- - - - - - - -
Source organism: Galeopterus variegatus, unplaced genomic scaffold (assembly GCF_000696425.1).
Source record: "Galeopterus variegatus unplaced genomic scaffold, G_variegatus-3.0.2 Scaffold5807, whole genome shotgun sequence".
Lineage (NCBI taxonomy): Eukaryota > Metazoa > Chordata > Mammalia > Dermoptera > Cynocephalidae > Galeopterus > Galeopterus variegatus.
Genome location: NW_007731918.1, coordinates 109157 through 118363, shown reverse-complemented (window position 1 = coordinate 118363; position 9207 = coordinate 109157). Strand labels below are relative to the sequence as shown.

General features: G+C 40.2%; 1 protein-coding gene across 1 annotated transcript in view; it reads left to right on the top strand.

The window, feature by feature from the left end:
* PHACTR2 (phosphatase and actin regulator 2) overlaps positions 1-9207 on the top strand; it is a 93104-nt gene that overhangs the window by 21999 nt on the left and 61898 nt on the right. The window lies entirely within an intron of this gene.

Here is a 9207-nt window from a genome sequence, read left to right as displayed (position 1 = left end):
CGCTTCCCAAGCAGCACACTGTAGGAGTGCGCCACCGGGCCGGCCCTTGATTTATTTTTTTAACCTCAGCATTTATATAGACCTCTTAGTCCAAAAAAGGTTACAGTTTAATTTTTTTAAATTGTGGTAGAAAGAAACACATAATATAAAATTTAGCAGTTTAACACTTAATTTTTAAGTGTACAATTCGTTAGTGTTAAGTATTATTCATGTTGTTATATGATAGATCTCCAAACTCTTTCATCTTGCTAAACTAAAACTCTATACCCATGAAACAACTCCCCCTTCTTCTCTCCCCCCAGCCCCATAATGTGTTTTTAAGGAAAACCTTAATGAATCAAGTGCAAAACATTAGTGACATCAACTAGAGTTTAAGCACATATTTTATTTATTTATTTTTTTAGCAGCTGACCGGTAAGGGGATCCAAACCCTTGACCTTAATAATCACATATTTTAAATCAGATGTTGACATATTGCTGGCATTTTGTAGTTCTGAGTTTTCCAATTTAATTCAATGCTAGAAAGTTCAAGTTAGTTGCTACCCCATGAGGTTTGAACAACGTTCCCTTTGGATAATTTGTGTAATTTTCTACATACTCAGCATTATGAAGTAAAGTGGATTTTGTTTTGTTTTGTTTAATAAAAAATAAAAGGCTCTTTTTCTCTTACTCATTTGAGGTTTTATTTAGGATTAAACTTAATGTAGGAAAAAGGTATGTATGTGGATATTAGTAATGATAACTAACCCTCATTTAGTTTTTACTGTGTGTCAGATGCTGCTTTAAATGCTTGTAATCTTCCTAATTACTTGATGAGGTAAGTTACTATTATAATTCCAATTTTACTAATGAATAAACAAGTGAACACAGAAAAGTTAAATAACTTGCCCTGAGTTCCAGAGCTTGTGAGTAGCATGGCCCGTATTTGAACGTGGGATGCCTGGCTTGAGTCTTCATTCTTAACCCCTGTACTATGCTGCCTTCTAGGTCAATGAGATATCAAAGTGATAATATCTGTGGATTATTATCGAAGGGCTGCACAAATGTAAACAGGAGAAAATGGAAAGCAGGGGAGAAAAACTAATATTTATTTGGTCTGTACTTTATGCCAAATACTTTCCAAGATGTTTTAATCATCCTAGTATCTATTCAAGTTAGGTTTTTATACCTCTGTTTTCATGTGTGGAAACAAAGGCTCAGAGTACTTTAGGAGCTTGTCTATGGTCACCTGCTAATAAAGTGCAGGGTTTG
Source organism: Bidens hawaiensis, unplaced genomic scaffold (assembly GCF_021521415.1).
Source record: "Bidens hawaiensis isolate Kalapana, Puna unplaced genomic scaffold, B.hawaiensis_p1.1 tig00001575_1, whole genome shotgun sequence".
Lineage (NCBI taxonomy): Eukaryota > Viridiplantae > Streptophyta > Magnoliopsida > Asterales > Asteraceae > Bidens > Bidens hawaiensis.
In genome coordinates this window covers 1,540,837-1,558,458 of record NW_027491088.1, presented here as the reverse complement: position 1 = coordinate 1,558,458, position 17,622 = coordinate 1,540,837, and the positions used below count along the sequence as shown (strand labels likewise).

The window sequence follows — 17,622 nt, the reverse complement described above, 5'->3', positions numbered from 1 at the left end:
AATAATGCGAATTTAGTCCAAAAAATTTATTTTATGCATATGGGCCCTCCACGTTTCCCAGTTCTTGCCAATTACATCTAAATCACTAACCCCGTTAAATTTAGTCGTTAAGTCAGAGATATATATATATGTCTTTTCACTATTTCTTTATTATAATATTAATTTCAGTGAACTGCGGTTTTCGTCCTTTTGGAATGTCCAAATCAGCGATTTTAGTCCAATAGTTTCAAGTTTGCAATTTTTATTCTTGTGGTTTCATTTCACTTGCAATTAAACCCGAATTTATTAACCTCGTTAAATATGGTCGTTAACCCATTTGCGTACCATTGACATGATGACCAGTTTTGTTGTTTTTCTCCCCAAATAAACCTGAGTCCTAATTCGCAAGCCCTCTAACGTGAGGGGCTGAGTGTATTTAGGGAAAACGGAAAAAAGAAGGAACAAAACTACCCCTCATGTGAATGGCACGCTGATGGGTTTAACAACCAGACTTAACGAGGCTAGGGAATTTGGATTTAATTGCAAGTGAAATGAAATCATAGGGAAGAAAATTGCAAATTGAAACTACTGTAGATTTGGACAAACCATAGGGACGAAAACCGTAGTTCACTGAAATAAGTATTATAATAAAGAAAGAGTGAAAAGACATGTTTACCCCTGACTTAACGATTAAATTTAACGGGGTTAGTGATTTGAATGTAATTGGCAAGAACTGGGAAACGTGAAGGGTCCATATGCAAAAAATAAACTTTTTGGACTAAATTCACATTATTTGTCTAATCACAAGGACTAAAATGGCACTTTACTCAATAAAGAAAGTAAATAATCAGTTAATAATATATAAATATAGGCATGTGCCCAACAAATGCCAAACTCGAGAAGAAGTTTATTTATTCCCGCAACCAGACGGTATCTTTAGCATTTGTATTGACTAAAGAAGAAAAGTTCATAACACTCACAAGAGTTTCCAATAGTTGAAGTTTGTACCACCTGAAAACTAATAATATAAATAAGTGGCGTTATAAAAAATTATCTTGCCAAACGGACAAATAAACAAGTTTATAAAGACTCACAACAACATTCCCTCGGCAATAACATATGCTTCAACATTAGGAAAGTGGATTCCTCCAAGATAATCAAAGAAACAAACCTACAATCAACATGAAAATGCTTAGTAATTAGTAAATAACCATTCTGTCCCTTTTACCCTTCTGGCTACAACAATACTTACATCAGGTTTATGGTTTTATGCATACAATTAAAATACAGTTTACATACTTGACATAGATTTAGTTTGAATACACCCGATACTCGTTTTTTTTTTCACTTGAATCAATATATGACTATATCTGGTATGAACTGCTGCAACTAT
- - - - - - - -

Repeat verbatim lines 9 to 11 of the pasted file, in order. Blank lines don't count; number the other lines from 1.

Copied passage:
CGCTTCCCAAGCAGCACACTGTAGGAGTGCGCCACCGGGCCGGCCCTTGATTTATTTTTTTAACCTCAGCATTTATATAGACCTCTTAGTCCAAAAAAGGTTACAGTTTAATTTTTTTAAATTGTGGTAGAAAGAAACACATAATATAAAATTTAGCAGTTTAACACTTAATTTTTAAGTGTACAATTCGTTAGTGTTAAGTATTATTCATGTTGTTATATGATAGATCTCCAAACTCTTTCATCTTGCTAAACTAAAACTCTATACCCATGAAACAACTCCCCCTTCTTCTCTCCCCCCAGCCCCATAATGTGTTTTTAAGGAAAACCTTAATGAATCAAGTGCAAAACATTAGTGACATCAACTAGAGTTTAAGCACATATTTTATTTATTTATTTTTTTAGCAGCTGACCGGTAAGGGGATCCAAACCCTTGACCTTAATAATCACATATTTTAAATCAGATGTTGACATATTGCTGGCATTTTGTAGTTCTGAGTTTTCCAATTTAATTCAATGCTAGAAAGTTCAAGTTAGTTGCTACCCCATGAGGTTTGAACAACGTTCCCTTTGGATAATTTGTGTAATTTTCTACATACTCAGCATTATGAAGTAAAGTGGATTTTGTTTTGTTTTGTTTAATAAAAAATAAAAGGCTCTTTTTCTCTTACTCATTTGAGGTTTTATTTAGGATTAAACTTAATGTAGGAAAAAGGTATGTATGTGGATATTAGTAATGATAACTAACCCTCATTTAGTTTTTACTGTGTGTCAGATGCTGCTTTAAATGCTTGTAATCTTCCTAATTACTTGATGAGGTAAGTTACTATTATAATTCCAATTTTACTAATGAATAAACAAGTGAACACAGAAAAGTTAAATAACTTGCCCTGAGTTCCAGAGCTTGTGAGTAGCATGGCCCGTATTTGAACGTGGGATGCCTGGCTTGAGTCTTCATTCTTAACCCCTGTACTATGCTGCCTTCTAGGTCAATGAGATATCAAAGTGATAATATCTGTGGATTATTATCGAAGGGCTGCACAAATGTAAACAGGAGAAAATGGAAAGCAGGGGAGAAAAACTAATATTTATTTGGTCTGTACTTTATGCCAAATACTTTCCAAGATGTTTTAATCATCCTAGTATCTATTCAAGTTAGGTTTTTATACCTCTGTTTTCATGTGTGGAAACAAAGGCTCAGAGTACTTTAGGAGCTTGTCTATGGTCACCTGCTAATAAAGTGCAGGGTTTG
Source organism: Bidens hawaiensis, unplaced genomic scaffold (assembly GCF_021521415.1).
Source record: "Bidens hawaiensis isolate Kalapana, Puna unplaced genomic scaffold, B.hawaiensis_p1.1 tig00001575_1, whole genome shotgun sequence".